Andrea Muñoz Martinez
Saturday, July 2nd - Saturday, August 27th
Saturday, July 16th
1:00pm - 3:00pm
In my paintings I render a place called Borderlandia, a reimagined landscape full of life and movement, not divided by borders. Through painting, photography, drawing, video, and performance I invite people to contemplate the beauty that exists in a land where people negotiate their place, where people thrive and struggle, and where people resist the idea of unjust borders.
My paintings are inspired by the vast landscape of Uvalde, Texas and Piedras Negras, Mexico. To render these borderlands I begin with a memory of this land. In this process I describe my memory of the borderland I grew up in. Uvalde County is a brush country blanketed with green and yellow prickly pear cactus and green and grey mesquite trees. I paint this thorny landscape with repetitive, rectangular marks of bright color in a grid pattern. My painting during this process is slow, mindful and healing.
Painting landscapes is a way for me to understand the place where I am from. I grew up fishing and hunting with my father who taught me how to look at the land. My mother filled our home with textiles that created a soothing environment which helped me thrive in a sometimes hostile town.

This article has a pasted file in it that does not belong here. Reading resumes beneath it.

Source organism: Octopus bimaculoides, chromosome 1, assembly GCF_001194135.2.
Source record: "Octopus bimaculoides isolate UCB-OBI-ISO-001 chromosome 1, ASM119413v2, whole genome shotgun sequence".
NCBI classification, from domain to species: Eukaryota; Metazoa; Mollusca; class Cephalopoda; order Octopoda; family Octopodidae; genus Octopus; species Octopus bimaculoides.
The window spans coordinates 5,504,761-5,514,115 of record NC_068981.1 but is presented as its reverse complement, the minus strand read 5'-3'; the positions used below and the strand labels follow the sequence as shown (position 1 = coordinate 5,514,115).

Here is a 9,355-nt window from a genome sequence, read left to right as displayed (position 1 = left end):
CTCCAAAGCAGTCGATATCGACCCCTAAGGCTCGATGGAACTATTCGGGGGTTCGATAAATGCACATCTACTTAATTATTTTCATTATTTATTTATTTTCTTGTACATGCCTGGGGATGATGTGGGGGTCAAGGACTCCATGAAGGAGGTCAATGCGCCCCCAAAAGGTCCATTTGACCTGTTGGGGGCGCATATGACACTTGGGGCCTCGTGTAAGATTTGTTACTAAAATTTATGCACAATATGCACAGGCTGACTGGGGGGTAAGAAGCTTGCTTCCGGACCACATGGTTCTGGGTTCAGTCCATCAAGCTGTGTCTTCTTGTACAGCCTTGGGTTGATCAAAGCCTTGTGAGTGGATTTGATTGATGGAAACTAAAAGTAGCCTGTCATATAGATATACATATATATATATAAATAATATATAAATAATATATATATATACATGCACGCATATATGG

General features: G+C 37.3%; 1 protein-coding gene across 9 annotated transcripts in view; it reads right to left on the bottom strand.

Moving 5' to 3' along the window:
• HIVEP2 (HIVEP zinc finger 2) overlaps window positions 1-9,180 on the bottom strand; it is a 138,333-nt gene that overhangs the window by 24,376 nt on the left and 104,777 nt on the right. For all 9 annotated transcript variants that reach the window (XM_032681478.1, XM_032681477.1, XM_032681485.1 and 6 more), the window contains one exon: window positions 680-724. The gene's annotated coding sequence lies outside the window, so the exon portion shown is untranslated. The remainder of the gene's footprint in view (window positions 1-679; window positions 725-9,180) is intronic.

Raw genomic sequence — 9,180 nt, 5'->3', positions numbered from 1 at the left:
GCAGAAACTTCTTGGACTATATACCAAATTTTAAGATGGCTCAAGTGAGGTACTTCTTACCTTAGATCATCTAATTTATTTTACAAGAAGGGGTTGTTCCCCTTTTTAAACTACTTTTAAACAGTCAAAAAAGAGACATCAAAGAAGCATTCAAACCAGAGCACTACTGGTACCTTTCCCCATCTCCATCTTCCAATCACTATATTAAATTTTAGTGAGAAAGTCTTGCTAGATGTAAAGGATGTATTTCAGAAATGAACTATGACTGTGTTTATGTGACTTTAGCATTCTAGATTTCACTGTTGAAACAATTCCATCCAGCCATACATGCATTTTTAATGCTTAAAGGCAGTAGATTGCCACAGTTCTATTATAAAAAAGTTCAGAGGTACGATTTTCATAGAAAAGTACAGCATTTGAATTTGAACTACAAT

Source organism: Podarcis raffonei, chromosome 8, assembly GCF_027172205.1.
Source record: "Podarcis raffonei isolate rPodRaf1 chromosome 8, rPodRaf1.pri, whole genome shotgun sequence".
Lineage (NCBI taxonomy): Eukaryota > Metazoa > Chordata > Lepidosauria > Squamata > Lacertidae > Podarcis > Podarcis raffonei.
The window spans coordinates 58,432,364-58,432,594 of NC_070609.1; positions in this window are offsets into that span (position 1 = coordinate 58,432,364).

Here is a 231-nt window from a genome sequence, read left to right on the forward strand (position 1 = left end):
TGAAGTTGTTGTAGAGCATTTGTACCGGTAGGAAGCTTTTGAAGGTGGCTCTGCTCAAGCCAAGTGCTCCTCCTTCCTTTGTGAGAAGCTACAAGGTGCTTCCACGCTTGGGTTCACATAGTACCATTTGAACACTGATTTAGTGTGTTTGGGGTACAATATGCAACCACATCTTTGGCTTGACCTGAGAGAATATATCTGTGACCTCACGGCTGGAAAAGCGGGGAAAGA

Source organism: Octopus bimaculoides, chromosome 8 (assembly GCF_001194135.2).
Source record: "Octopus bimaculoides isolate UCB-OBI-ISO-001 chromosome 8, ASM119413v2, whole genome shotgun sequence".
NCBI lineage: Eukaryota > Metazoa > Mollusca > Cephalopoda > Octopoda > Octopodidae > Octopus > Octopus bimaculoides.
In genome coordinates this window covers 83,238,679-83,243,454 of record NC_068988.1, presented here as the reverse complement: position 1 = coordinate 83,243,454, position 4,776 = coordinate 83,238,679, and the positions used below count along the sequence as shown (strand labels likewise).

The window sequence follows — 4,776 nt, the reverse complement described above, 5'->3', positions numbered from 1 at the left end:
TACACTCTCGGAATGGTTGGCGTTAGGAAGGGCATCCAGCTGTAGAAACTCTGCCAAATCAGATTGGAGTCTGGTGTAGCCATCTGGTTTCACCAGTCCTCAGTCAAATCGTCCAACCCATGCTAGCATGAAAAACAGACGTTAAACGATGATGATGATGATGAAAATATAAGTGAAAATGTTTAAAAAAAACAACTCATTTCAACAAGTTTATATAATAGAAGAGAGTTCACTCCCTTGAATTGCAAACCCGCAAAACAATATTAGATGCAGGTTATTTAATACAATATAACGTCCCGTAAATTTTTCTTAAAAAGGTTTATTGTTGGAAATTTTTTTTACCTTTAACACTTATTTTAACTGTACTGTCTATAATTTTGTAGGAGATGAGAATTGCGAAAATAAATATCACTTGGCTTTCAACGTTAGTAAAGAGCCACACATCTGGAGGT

Today, the U.S.-Mexico border is constantly being presented as a place of danger and violence. But to me the borderlands are home. It’s a place of humanity, solidarity, and compassion. Paintings of Borderlandia are my valentine to the borderlands. They are my own addition, threads of color, to the fabrics woven by my mother, father, and those that came before them. Weaving history, emotion, and lived experiences; it is a way of preserving the chispas of joys birthed from these lands.
Borderlandia is an imagined and fascinating world. Here, animals are special because they traverse the landscape in fronteras. Animals including dogs, monarch butterflies, and hummingbirds are companions to border-crossers in Borderlandia and they remind us that migration is beautiful. Portraits of animals insert humor, comfort, and joy into difficult but urgent realities about the borderlands.
Many of the animals in these paintings were inspired by photographs that my Father, Joe Martinez, took while he was traveling through south Texas for work or when he was outside at home. My Dad was born in Uvalde. He started his career as a substation electrician in 1982, and retired after 36 years in 2018. For many years he drove sometimes 500 miles in a day to check on substations in the rural landscape on ranches and different properties in and near Uvalde County. During these visits, he encountered owls, goats, cattle, and other animals. My Dad began taking pictures of animals in 2012. He said every photo was a spur of the moment thing. He had to be quick and aware of his surroundings. He most often photographed these animals on his phone, and then texted them to me with a witty caption about his encounter.